Leave it to Bill Raftery to live to his own cliche. If you can't beat them, talk about them.
When Raftery left the coaching profession he didn't disappear from college basketball. For 30 years, the former Seton Hall coach has been analyzing games, creating catchphrases and generally living the life of an ambassador.
"I always say if you don't like Bill Raftery there's something wrong with you because there's nothing about him that's not likable," said Sean McDonough, who has worked with Raftery at ESPN for 20 years.
His play-by-play partner at CBS for the past 12 NCAA tournaments was topical when asked about Raftery.
Verne Lundquist will be next to Raftery in Louisville, Ky., for the second and third rounds.
"Iowa State is in Louisville this week, and their coach, Fred Hoiberg, was known as the mayor of Ames, Iowa," Lundquist said. "I'm working with the mayor of college basketball."
Raftery compiled a 154-141 record in 11 seasons at Seton Hall, taking two teams to the NIT. He was one of the seven original coaches in the Big East, a league he stays connected to through ESPN's "Big Monday," the platform where he has launched his trademark calls.
It starts every game with Raftery letting the audience immediately know what defense is being played, loud and direct: "They're in man to man." He'll let you know a player is clutch by talking about "onions." He doesn't try to describe dunks, he just yells for the player to "Send it in," the most famous of which was asked of Pittsburgh's Jerome Lane as he shattered a backboard in 1988.
Raftery started his broadcast career without any training. He was a former coach known for his sense of humor, a combination Al McGuire worked masterfully as college basketball and television were starting a great relationship. Raftery fit the same mold. He was accepted almost right away and was soon working the NCAA tournament for CBS.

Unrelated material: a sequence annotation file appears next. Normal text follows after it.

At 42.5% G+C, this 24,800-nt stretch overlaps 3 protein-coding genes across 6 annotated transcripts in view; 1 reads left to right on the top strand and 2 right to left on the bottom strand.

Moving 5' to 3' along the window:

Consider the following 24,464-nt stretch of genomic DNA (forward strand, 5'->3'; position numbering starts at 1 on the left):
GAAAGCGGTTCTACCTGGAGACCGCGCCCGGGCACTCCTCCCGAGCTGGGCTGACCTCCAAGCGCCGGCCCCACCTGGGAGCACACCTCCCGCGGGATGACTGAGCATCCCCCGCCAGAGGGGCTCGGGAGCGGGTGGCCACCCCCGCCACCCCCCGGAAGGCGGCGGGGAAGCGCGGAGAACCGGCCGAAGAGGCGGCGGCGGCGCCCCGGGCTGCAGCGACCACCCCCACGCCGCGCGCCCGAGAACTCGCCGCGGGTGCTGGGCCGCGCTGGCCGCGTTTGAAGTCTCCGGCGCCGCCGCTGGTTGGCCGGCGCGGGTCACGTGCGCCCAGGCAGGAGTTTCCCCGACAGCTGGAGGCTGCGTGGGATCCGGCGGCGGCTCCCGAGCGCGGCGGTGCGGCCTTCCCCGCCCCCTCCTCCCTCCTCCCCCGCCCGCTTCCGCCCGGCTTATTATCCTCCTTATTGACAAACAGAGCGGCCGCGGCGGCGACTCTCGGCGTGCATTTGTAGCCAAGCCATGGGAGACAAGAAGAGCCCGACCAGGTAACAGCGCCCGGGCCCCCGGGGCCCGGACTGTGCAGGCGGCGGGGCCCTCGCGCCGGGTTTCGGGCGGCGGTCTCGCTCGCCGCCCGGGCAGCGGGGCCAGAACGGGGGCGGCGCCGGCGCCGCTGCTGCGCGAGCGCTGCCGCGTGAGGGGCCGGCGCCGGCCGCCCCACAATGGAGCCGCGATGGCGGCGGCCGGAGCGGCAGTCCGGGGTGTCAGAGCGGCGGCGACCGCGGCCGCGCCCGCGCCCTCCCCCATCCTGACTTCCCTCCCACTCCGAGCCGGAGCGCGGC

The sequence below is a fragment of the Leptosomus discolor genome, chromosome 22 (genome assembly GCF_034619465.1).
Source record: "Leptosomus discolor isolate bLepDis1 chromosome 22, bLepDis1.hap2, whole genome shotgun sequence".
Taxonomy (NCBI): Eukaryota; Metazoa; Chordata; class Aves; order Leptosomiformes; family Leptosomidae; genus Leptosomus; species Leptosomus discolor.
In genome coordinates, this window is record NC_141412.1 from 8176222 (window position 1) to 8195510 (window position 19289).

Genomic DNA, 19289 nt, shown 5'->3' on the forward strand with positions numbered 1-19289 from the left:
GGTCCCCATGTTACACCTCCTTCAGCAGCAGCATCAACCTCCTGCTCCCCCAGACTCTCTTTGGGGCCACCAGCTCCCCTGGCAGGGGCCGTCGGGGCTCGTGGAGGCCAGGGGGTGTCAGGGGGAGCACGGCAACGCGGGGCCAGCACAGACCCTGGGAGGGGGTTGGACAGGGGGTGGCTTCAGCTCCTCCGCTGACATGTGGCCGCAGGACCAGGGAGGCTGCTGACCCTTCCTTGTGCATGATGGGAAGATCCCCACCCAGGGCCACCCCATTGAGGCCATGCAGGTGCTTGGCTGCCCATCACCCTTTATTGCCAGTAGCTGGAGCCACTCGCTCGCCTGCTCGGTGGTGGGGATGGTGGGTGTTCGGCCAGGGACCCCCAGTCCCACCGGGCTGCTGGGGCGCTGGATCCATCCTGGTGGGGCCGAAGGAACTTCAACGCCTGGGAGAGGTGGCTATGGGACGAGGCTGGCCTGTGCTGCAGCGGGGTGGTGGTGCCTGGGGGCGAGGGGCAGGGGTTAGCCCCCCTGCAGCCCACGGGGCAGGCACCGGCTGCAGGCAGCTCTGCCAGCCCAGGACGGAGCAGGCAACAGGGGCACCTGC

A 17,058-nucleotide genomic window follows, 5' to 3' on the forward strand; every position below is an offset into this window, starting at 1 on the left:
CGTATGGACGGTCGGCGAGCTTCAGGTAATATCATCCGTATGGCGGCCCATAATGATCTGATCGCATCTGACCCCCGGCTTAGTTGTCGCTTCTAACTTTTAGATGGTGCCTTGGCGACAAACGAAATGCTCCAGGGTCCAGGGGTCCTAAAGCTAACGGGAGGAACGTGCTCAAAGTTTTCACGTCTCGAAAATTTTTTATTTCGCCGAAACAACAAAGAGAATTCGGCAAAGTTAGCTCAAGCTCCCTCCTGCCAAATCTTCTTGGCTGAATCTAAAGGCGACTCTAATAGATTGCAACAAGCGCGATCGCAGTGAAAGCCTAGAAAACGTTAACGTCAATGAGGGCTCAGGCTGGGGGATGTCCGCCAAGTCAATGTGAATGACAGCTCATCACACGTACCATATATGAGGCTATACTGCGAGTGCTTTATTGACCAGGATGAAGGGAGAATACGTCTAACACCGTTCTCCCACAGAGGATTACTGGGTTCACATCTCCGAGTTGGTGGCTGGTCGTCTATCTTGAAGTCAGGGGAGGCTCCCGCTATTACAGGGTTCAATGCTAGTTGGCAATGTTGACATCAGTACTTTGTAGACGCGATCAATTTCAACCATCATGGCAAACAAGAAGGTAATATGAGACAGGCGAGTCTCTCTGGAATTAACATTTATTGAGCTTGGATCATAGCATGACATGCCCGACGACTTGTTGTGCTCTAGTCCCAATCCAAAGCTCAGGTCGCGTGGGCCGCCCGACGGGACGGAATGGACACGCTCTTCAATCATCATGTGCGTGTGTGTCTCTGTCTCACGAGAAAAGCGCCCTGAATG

Raftery said it took a while to change from coach to analyst but he'll always have some coach in him.
"The only difference in the jobs was I didn't lose my first broadcast. I lost my first game," he said, breaking into the laugh that's around for most of the games he works. "I found out that when the game was over I only had to worry about me, and that was never the case. In coaching it was always worry about us.
"I remember Oct. 15 was tough the first year. I've had a couple of buddies like (Maryland's) Gary Williams who recently retired and I asked what was it like on Oct 15 and he said he didn't know what to do. That's why this has been great. As you get into it you maintain the connection with the game and do your own film work that you're going to share with an audience rather than breaking down tape so you can beat somebody. Now you're trying to entertain somebody, teach somebody."
Some of his former colleagues said they enjoy listening to him, but they also admit they are prejudiced.